The concept of lumbopelvic sagittal alignment that actively discuss in the literature recently, has been proposed by Duval-Beaupère et al. first.^{31} However, the valid method of quantitative assessment of lumbopelvic sagittal alignment is lacking. The goal of our study was a developing a simple, understandable and reliable method of quantitative assessment of lumbopelvic sagittal alignment. The method is based on evaluation of geometric and statistical regularities of the lumbar spine and sacrum, obtained from MRI in supine position. For each anatomical region the ratio of the couples of the angular values has been calculated: the ratio of the lordosis angle to the segmental angle for the lumbar spine (Lumbar coefficient), and the ratio of the Sacral Slope to Sacral Deviation for sacrum (Sacral coefficient). For quantitative assessment of lumbopelvic sagittal alignment we proposed parameter “lumbo-sacral balance” (LSB) – module of mathematical difference between Sacral and Lumbar coefficient.

In current study, we analyzed lumbosacral alignment for potential associations to lumbar spinal stenosis. Kirkaldy-Willis at al.^{36} studied the pathology and pathogenesis of lumbar spondylosis and stenosis and described the three-joint complex composed of the zygapophyseal joints and the intervertebral disc. They postulated that rotation and compression injuries led to degenerative changes of the three-joint complex. The results of these changes to the three-joint complex create degenerative spondylolisthesis, retrolisthesis, degenerative scoliosis, and rotational deformities. Approximately 90% of the population will report back pain, and the incidence of acquired lumbar stenosis is approximately 1 per 1000 in individuals older than 65 years.^{37}

The relationship between lumbar lordosis and degenerative changes of the spine has been thoroughly evaluated.^{3, 5, 38–43} Most researchers agree that the lumbar lordosis angle positively and strongly associated with spondylolysis and isthmic spondylolisthesis.^{5, 38, 44–47} Increasing of the lordosis angle is considered as a risk factor for progression of spondylolysis and ventral displacement of the affected vertebra.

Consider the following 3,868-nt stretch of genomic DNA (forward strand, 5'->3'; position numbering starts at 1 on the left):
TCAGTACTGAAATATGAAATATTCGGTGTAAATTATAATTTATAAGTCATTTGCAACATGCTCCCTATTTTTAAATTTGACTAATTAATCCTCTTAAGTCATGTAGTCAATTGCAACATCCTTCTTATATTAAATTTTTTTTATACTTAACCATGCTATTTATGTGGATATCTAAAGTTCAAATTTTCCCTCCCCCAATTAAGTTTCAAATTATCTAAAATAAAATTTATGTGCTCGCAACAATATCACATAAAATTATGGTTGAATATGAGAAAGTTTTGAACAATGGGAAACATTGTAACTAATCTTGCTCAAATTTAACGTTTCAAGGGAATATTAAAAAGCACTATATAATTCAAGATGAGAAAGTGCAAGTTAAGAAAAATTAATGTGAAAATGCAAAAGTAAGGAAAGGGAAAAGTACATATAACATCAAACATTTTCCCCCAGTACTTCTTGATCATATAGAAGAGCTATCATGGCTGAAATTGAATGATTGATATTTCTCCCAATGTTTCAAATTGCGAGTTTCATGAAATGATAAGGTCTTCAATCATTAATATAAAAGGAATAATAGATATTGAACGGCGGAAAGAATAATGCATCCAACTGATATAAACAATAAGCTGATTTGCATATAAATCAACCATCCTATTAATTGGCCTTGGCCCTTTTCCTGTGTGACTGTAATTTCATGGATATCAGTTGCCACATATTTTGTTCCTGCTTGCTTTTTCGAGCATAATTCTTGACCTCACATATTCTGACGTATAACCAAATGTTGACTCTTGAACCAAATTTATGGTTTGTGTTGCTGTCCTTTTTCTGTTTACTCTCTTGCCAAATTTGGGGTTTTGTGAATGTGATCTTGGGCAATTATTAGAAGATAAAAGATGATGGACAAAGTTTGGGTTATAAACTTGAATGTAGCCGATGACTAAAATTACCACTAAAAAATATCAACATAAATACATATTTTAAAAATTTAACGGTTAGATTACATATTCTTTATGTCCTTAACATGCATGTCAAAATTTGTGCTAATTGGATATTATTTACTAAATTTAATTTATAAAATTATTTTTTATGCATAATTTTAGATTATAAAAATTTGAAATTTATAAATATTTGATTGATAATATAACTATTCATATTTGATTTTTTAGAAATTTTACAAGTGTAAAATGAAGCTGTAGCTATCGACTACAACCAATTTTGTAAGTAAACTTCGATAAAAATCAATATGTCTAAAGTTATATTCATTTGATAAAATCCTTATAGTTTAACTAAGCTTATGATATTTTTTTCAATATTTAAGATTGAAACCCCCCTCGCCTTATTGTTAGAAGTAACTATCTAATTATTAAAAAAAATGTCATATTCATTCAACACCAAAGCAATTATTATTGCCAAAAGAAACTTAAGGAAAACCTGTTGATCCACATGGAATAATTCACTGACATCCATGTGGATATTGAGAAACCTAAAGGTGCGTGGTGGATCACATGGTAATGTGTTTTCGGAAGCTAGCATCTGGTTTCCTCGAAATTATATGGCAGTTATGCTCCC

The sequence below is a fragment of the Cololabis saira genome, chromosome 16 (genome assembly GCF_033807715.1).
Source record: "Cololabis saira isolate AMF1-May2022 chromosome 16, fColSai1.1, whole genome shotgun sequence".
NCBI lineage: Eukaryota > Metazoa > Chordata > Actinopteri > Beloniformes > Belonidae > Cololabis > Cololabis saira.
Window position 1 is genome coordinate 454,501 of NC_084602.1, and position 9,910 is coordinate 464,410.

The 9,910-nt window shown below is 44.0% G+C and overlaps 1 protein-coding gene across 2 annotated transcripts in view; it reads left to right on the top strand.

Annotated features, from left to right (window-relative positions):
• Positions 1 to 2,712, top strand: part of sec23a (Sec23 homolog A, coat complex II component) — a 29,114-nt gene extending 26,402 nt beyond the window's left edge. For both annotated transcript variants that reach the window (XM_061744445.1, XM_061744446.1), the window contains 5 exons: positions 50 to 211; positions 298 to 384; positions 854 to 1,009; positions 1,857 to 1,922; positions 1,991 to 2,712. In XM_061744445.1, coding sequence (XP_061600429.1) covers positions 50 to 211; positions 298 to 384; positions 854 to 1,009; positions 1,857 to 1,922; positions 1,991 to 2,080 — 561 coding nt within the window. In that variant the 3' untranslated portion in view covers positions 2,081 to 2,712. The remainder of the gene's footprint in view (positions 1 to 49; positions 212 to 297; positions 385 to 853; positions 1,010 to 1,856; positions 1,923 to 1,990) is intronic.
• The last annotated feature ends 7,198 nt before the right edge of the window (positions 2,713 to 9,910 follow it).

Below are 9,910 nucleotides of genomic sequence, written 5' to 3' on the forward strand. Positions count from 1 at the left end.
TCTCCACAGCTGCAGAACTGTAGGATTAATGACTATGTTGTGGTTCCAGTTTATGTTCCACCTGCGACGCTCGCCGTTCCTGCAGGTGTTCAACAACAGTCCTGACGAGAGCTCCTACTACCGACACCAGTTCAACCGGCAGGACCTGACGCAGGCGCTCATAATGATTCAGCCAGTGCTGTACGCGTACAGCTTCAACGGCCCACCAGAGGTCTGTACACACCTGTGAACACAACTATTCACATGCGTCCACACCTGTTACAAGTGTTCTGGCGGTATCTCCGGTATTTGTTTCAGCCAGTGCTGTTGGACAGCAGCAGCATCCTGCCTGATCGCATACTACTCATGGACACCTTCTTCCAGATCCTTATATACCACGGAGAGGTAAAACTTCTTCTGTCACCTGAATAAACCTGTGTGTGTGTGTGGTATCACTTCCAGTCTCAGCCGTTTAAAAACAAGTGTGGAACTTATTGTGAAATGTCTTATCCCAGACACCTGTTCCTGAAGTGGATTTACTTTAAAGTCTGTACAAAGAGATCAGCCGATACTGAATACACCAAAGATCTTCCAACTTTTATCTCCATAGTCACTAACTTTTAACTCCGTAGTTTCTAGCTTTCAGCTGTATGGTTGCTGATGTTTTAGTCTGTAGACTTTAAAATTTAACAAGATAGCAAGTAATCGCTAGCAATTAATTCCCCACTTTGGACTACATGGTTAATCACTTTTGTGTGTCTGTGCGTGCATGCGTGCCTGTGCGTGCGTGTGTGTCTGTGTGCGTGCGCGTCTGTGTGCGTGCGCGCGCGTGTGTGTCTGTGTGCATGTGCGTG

A several researchers have reported that the change of lordosis curve and the spinal balance lead to early development of osteoarthritis and degeneration of the discs.^{48, 49} However, the issue remains controversial. For example, two studies have examined the relationship between the lordosis angle and osteoarthritis of the facet joints in the population of Greeks and Americans.^{17, 42} No statistically significant differences between the lordosis angle and osteoarthritis have been identified. Similar results were obtained by Lin et al.^{39} in the Chinese population. These data show that the amount of lumbar lordosis is either a consequence, or reason for the development of osteoarthritis of the facet joints.

In our study we compared 2 groups of patients: with lumbar spinal stenosis (main group) and healthy volunteers (control group) in value of K_{s}, K_{l} and LSB parameters (Table 4), and we found statistical significant differences among them (Table 5). As one can see from Table 4, the median of LSB value in main group is 0.18 (vs 0.34 in control group). The value of LSB less than 0.19 observed in 64.4% of cases (38 out of 59) in main group vs 26.53% (13 out of 49) in control group. Figure 3 is an example of lumbosacral balance calculations in patient with lumbar spinal stenosis, and Figure 4 shows the calculations in healthy volunteer.

Based on these results we believe that that spinal stenosis is associated with an acquired deformity that is measureable by the described parameters. It's possible that spinal stenosis occurs in patients with an LSB of 0.20 or less, so this value can be predictable for its development. It may suggest that spinal stenosis is more likely to occur in patients with the spinal curvature of this type because of abnormal distribution of the spine loads. This fact may have prognostic significance for develop vertebral column disease and evaluation of treatment results.

## Conclusion

In this study we proposed new method for assessment lumbosacral sagittal alignment in supine MRI. Method based on assumption that geometry of the lumbar lordosis is similar to the geometry of the circle arc. This assumption it was proved geometrically. Based on coefficients of angular values we proposed new parameter LSB for to quantifying lumbosacral sagittal balance. Comparing 2 groups of patients with spinal stenosis and without a history spine disorders show statistical significant differences in the LSB parameter. The results of this study are encouraging.

However, further researches are necessary with supine and upright position for assessment sensitivity and specificity of proposed method. We found clear mathematical relationship between angular parameters of lumbosacral spine, confirmed by the proportionality of the changes in this angular values. We plan to undertake a similar study with patients after operative treatment to assess the prognostic value of the technique for long-term complications associated with biomechanical disturbance (adjacent syndrome disease).

## Disclosures

The authors declare no relevant disclosures.

- Copyright © 2015 ISASS - This manuscript is generously published free of charge by ISASS, the International Society for the Advancement of Spine Surgery